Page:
Visit Filopappos Hill for Great Views of the Acropolis

Written by in

View-of-the-AcropolisFilopappos Hill is the highest summit in the south of Athens at 147m and is known for its spectacular views of the Acropolis. It is identifiable to the southwest of the Acropolis by the Monument of Filopappos at its summit. The monument was built by the Athenians between 114 and 116 in honor of Gaius Julius Antiochus Filopappos, a prominent Roman consul and administrator. Its unusual concave marble façade contains niches with statues of Philopappus and his grandfather, Antiochus IV. A frieze around the monument depicts the arrival of Philopappus by chariot for his inauguration as Roman consul in AD 100. Its partially destroyed form looks across to the Acropolis.

Called Filopappos Hill after the Monument of Filopappos, it is also known to the ancient Greeks as “The Hill of Muses” or the Mouseion because the tomb of Musaeus, a disciple of Orpheus, was traditionally held to be here.

Filopappos Hill is known for its pine covered slopes. It’s a pleasant place for a walk. The shaded maze of paths lead through monuments that mark centuries of history. Small paths weave all over the hill but the paved path to the top starts near the kiosk on Dionysiou Areopagitou . Poets have drawn inspiration while visiting Filopappos Hill. In addition to some of the best vantage points for photographing the Acropolis, Filopappos Hill also offers good views of the plain and mountains of Attica and of the Saronic Gulf. The hilltop directly overlooks all of southern Athens stretching to the sea.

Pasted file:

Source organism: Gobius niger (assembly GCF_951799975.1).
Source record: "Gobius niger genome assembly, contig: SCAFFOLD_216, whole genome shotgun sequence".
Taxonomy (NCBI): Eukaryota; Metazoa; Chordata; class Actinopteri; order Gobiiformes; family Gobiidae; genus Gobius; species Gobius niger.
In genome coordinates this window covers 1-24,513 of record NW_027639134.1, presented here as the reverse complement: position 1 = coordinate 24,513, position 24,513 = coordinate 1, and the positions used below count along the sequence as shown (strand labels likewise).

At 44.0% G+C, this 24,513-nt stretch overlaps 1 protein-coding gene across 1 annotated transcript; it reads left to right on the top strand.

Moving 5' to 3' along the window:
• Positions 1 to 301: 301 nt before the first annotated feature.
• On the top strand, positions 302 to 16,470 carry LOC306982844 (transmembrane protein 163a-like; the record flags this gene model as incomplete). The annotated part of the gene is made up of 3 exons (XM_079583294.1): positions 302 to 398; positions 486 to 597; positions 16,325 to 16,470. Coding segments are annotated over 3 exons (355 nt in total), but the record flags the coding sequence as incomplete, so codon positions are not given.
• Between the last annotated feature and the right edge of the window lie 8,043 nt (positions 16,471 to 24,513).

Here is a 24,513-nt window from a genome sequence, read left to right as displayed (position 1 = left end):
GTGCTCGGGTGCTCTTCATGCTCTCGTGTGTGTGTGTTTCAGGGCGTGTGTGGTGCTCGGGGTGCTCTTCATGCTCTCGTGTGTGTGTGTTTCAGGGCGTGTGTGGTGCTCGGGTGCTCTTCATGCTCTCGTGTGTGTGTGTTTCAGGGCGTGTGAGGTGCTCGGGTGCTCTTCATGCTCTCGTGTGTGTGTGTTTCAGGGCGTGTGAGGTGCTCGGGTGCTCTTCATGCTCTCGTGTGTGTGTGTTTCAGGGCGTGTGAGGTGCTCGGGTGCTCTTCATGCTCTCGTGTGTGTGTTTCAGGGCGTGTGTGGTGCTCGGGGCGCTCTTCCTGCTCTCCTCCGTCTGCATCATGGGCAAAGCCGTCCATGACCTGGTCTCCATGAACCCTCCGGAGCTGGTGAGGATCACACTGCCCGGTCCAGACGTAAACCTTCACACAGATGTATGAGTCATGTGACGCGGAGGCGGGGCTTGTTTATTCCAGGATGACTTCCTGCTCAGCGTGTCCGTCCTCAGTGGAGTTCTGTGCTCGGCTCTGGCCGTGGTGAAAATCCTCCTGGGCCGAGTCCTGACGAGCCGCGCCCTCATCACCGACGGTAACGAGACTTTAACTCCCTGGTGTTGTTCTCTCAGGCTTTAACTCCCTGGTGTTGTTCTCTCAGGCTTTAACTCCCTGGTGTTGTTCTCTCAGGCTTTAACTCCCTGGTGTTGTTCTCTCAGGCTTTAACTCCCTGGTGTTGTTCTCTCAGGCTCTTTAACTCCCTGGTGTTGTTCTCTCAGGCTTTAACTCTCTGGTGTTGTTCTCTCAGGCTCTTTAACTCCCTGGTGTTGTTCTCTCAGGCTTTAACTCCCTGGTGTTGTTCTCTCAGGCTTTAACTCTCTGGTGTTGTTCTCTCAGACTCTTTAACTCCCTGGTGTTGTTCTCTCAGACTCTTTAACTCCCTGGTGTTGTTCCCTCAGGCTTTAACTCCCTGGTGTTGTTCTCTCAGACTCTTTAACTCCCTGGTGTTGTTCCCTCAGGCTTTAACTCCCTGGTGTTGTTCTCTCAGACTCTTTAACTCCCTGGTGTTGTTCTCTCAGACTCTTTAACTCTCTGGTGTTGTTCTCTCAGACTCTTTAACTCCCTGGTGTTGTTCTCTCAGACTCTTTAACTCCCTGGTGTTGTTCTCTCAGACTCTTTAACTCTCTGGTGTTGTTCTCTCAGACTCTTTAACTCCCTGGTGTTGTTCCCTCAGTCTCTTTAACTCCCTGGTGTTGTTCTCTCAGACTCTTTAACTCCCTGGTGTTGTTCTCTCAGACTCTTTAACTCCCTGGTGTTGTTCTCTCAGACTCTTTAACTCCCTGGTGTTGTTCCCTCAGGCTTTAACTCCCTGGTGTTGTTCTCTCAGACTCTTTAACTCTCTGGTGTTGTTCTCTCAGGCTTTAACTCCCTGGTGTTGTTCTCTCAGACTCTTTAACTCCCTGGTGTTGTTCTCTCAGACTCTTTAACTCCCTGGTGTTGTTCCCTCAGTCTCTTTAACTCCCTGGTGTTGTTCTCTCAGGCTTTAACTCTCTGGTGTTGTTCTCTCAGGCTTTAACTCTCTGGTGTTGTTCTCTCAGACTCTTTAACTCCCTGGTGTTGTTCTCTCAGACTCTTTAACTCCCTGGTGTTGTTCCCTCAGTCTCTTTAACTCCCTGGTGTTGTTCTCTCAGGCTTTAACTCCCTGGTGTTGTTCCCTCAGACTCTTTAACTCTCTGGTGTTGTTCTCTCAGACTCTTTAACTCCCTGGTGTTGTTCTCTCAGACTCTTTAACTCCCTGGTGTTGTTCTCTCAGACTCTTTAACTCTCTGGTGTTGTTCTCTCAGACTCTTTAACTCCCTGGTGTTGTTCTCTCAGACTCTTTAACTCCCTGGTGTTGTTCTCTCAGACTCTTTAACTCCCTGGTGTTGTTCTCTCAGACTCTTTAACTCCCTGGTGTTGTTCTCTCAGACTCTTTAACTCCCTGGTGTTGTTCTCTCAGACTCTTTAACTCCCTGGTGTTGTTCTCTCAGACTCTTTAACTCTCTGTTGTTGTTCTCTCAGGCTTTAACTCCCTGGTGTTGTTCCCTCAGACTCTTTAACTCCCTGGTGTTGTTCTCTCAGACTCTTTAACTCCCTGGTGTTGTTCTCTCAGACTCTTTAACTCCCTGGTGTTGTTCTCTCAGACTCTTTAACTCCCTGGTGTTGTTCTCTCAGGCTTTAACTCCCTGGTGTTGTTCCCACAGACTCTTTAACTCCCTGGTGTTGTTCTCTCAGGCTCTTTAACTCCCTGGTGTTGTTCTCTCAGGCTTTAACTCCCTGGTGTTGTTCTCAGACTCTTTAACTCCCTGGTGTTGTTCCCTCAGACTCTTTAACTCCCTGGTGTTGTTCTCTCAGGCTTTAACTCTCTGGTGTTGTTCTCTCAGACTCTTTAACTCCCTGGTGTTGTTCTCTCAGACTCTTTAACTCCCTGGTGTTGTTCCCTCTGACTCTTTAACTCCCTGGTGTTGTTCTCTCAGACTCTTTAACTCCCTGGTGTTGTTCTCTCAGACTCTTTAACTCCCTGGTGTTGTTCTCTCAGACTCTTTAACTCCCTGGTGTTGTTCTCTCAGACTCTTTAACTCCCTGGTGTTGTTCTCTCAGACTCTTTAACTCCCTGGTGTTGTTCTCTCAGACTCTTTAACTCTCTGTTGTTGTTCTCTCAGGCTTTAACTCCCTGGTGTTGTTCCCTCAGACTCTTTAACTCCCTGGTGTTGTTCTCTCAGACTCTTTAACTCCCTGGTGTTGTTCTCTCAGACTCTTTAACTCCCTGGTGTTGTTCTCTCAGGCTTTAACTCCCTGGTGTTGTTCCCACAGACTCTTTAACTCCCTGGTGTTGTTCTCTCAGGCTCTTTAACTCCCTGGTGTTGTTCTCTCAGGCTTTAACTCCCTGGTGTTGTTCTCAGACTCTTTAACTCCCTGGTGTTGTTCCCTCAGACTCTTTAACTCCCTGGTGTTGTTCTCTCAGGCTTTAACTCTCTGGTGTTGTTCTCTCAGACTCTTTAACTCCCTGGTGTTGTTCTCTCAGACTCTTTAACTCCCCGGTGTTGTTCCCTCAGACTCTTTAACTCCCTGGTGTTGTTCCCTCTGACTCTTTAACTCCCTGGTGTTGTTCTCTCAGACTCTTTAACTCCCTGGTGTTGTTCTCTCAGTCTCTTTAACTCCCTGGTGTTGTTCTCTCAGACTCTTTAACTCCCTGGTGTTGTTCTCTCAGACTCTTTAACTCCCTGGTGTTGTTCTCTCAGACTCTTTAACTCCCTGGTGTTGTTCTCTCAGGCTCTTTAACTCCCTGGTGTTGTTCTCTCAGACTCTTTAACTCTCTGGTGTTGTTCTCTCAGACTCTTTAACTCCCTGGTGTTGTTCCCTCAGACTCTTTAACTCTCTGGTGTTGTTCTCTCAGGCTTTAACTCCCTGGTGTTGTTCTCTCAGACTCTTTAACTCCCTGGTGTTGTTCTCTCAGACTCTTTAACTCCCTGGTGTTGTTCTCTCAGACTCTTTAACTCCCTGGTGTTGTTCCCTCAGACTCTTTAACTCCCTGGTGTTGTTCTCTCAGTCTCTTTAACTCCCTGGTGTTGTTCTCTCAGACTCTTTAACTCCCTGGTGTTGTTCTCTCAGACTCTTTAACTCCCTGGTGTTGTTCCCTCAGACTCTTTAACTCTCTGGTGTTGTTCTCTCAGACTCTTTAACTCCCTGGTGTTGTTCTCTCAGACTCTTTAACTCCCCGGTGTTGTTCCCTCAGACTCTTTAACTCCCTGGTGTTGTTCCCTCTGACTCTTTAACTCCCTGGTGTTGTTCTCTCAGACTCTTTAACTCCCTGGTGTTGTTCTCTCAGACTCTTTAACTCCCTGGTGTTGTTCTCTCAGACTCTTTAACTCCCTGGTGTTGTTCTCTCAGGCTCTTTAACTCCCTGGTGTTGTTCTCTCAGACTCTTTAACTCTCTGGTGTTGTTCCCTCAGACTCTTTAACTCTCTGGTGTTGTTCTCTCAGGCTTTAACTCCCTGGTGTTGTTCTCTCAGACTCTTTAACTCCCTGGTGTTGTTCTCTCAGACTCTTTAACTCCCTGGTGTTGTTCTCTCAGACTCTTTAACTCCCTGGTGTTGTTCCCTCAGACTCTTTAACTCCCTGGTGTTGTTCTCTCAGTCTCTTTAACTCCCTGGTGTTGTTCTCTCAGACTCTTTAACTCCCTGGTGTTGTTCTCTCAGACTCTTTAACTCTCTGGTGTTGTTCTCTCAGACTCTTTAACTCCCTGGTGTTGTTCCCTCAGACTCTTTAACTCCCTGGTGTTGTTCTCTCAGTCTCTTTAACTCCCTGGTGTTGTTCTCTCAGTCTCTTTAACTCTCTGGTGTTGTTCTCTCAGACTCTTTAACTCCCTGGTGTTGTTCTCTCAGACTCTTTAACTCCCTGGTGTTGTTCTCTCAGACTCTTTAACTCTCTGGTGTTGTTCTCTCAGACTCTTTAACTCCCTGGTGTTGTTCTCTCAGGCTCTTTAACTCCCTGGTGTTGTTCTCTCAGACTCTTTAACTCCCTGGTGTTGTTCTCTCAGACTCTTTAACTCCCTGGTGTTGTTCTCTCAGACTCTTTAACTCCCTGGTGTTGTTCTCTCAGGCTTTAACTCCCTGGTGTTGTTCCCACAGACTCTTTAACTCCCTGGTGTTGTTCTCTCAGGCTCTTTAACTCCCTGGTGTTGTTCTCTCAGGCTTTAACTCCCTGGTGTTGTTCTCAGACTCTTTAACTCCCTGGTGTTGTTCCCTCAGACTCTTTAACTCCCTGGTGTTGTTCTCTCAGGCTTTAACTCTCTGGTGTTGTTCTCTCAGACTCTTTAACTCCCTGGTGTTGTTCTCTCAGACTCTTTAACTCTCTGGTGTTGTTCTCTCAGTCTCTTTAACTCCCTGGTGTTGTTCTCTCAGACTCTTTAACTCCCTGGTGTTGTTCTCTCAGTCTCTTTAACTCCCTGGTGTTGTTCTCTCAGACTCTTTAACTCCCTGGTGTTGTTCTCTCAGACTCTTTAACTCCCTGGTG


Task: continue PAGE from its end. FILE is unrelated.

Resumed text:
Filopappos Hill also houses Socrates’ prison, where Socrates was believed to be imprisoned and condemned to death. His disciples sat with him as he drank the hemlock that dispatched him.

The path through Filopappos Hill passes the Church of Agios Dimitrios Loumbardiaris, a charming Byzantine church that contains fine frescoes.

Today, the Dora Stratou Dance Theatre is located here and hosts popular folk-dancing performances late May through September. On the first day of Lent, Filopappos Hill is swarmed with hundreds of Athenians that traditionally gather to fly kites. The paths of Filopappos Hill are perfectly safe during the day, but best avoided after dark.

Categorized in:

This post was written by GreekBoston.com